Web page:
SkyTruth, Oceana & Google Announce New Technology Initiative to Illuminate Global Fishing Activity
Press Release Date: November 14, 2014
Oceana Web | email: firstname.lastname@example.org | tel.: 202.000.0000
Today, SkyTruth, Oceana and Google announced Global Fishing Watch, a big data technology platform that leverages satellite data to create the first global view of commercial fishing. On November 14, 2014, a prototype was unveiled at the 2014 IUCN World Parks Congress in Sydney, Australia, with a public release version in development. Global Fishing Watch will ultimately give citizens a simple, online platform to visualize, track and share information about fishing activity worldwide.
The platform works by analyzing data points from the Automatic Identification System (AIS) network. AIS, basically a GPS broadcast of a ship’s location, was primarily designed as a safety mechanism to avoid collisions at sea, but information about the vessel’s behavior can be derived by analyzing the identity, speed and direction of broadcasting vessels. Global Fishing Watch removes all the cargo ships and other non-fishing vessel activity, providing an unprecedented view of human interaction with the ocean.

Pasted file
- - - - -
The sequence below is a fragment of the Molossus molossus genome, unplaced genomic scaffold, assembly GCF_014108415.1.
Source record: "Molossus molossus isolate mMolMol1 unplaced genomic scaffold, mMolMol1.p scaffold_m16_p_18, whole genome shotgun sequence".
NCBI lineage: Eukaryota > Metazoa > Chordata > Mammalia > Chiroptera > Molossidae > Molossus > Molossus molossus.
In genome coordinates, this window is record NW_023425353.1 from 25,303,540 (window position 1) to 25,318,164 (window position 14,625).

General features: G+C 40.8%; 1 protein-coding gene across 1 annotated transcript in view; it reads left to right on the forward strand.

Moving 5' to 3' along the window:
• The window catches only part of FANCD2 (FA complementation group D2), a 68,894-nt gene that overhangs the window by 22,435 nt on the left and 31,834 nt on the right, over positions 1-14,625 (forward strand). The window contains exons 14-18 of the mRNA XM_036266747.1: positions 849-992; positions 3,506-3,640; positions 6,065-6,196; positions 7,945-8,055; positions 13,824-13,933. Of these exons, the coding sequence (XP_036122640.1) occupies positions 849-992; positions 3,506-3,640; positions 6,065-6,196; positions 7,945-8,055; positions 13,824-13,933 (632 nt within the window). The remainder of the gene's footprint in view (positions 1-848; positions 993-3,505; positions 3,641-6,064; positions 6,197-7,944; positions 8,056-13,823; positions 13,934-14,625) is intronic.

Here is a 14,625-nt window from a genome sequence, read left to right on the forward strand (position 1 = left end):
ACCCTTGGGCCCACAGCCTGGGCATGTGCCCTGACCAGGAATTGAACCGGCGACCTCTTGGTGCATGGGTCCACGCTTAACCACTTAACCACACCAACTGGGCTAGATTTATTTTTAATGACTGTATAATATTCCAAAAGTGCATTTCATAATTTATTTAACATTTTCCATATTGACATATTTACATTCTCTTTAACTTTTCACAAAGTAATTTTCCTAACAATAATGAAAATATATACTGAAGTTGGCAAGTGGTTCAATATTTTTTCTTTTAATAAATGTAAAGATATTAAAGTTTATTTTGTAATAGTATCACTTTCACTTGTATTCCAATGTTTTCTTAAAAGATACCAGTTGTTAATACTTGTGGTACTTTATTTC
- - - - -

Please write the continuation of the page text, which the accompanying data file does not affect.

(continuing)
“Global Fishing Watch is designed to empower all stakeholders, including governments, fishery managers, citizens and members of the fishing industry itself, so that together they may work to bring back a healthy, bio-diverse and maximally productive ocean,” said Andrew Sharpless, CEO of Oceana. “By engaging citizens to hold their elected officials accountable for managing fisheries sustainably and for enforcing fishing rules, Global Fishing Watch will help bring back the world’s fisheries, protecting and enhancing the livelihoods of the hundreds of millions of people who depend on ocean fisheries for food and income.”
“So much of what happens out on the high seas is invisible, and that has been a huge barrier to understanding and showing the world what’s at stake for the ocean,” said John Amos, President and Founder of SkyTruth. “But now, satellite data is allowing us to make human interaction with the ocean more transparent than ever before. Fishermen can show how they are doing their part to fish sustainably, we can motivate citizens to watch the places they care about, and we can all work together to restore a thriving ocean.”
“While many of the environmental trends in the ocean can be sobering, the combination of cloud computing and massive data is enabling new tools to visualize, understand and potentially reverse these trends,” said Brian Sullivan, Program Manager, Google Ocean & Earth Outreach. “We are excited to contribute a Google-scale approach toward ocean sustainability and public awareness.”
To view the demo video or read Oceana’s initial report, please visit www.globalfishingwatch.org.